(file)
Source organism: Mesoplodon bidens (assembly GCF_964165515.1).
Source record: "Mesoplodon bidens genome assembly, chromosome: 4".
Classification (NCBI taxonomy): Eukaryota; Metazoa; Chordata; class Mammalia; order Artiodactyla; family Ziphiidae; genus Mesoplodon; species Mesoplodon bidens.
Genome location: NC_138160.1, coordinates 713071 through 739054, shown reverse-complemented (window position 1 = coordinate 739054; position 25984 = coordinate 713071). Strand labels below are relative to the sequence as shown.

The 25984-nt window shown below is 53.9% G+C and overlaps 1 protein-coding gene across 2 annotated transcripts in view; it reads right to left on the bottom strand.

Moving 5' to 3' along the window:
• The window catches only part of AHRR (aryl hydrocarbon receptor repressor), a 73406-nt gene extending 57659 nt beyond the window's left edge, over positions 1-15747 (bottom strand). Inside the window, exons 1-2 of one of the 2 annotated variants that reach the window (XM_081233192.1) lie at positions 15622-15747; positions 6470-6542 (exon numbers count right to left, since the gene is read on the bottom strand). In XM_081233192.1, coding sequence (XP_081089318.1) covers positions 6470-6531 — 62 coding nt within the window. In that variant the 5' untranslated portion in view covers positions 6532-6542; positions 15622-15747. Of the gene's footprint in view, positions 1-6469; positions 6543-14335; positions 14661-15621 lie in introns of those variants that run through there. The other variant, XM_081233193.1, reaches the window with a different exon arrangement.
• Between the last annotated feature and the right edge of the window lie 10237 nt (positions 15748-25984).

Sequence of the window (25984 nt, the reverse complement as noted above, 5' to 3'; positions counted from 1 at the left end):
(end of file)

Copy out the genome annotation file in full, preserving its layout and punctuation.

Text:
Source organism: Mesoplodon bidens (assembly GCF_964165515.1).
Source record: "Mesoplodon bidens genome assembly, chromosome: 4".
Classification (NCBI taxonomy): Eukaryota; Metazoa; Chordata; class Mammalia; order Artiodactyla; family Ziphiidae; genus Mesoplodon; species Mesoplodon bidens.
Genome location: NC_138160.1, coordinates 713071 through 739054, shown reverse-complemented (window position 1 = coordinate 739054; position 25984 = coordinate 713071). Strand labels below are relative to the sequence as shown.

The 25984-nt window shown below is 53.9% G+C and overlaps 1 protein-coding gene across 2 annotated transcripts in view; it reads right to left on the bottom strand.

Moving 5' to 3' along the window:
• The window catches only part of AHRR (aryl hydrocarbon receptor repressor), a 73406-nt gene extending 57659 nt beyond the window's left edge, over positions 1-15747 (bottom strand). Inside the window, exons 1-2 of one of the 2 annotated variants that reach the window (XM_081233192.1) lie at positions 15622-15747; positions 6470-6542 (exon numbers count right to left, since the gene is read on the bottom strand). In XM_081233192.1, coding sequence (XP_081089318.1) covers positions 6470-6531 — 62 coding nt within the window. In that variant the 5' untranslated portion in view covers positions 6532-6542; positions 15622-15747. Of the gene's footprint in view, positions 1-6469; positions 6543-14335; positions 14661-15621 lie in introns of those variants that run through there. The other variant, XM_081233193.1, reaches the window with a different exon arrangement.
• Between the last annotated feature and the right edge of the window lie 10237 nt (positions 15748-25984).

Sequence of the window (25984 nt, the reverse complement as noted above, 5' to 3'; positions counted from 1 at the left end):